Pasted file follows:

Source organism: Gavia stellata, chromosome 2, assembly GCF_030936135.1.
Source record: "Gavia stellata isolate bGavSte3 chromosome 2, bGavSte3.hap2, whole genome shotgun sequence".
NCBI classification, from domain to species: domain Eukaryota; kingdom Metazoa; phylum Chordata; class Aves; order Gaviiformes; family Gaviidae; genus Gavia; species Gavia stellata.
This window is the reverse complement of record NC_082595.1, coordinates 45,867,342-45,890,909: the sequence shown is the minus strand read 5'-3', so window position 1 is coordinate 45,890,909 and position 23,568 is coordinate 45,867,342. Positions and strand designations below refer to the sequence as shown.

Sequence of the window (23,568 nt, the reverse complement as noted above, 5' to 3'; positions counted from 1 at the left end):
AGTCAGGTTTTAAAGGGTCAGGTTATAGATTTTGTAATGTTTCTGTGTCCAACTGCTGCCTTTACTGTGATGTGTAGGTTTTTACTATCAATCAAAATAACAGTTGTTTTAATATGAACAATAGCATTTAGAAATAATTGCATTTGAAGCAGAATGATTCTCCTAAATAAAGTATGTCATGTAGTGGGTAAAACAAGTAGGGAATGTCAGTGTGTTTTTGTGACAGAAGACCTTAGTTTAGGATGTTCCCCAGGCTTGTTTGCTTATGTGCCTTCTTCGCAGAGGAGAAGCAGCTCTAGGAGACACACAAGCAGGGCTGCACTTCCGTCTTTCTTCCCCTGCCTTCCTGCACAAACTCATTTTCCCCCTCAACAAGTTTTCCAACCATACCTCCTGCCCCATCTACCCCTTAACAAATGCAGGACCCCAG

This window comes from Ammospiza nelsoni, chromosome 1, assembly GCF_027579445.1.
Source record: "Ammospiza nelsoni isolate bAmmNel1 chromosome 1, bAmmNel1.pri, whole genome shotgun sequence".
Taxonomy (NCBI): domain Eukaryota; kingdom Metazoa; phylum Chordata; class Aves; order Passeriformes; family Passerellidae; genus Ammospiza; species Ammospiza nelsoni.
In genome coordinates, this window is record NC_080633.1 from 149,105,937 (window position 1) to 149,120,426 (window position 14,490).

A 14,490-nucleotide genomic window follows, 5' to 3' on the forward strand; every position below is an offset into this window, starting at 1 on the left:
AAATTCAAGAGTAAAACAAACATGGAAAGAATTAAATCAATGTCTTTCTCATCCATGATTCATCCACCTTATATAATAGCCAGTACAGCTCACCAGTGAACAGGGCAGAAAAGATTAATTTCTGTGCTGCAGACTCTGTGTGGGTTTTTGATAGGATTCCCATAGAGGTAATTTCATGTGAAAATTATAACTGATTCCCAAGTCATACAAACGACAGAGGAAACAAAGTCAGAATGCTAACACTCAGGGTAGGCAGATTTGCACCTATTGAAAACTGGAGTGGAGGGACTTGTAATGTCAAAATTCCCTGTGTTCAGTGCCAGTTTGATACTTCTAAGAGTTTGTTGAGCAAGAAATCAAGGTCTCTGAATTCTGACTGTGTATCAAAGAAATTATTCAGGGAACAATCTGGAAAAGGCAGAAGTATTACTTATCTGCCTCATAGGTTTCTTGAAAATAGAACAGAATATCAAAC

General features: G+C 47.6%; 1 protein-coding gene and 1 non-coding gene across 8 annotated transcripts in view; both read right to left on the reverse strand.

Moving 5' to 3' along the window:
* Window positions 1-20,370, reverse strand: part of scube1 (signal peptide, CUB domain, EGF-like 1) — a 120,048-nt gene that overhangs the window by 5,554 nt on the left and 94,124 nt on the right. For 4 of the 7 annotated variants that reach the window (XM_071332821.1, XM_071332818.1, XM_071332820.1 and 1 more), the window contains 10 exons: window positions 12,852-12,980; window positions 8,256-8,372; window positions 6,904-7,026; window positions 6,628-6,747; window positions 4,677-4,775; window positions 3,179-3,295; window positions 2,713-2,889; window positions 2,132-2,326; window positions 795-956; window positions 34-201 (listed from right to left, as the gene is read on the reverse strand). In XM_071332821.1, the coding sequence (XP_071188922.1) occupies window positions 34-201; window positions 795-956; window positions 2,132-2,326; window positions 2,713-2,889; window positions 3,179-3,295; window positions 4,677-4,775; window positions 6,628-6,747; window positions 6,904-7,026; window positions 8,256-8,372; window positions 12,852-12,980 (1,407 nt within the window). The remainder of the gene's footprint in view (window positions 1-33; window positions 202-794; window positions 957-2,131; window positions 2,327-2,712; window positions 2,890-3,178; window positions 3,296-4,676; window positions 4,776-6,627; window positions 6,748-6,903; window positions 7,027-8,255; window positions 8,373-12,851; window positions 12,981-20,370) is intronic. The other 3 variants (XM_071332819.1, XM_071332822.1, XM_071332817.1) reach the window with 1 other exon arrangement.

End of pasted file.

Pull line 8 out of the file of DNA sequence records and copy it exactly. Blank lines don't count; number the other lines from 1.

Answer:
Source record: "Ammospiza nelsoni isolate bAmmNel1 chromosome 1, bAmmNel1.pri, whole genome shotgun sequence".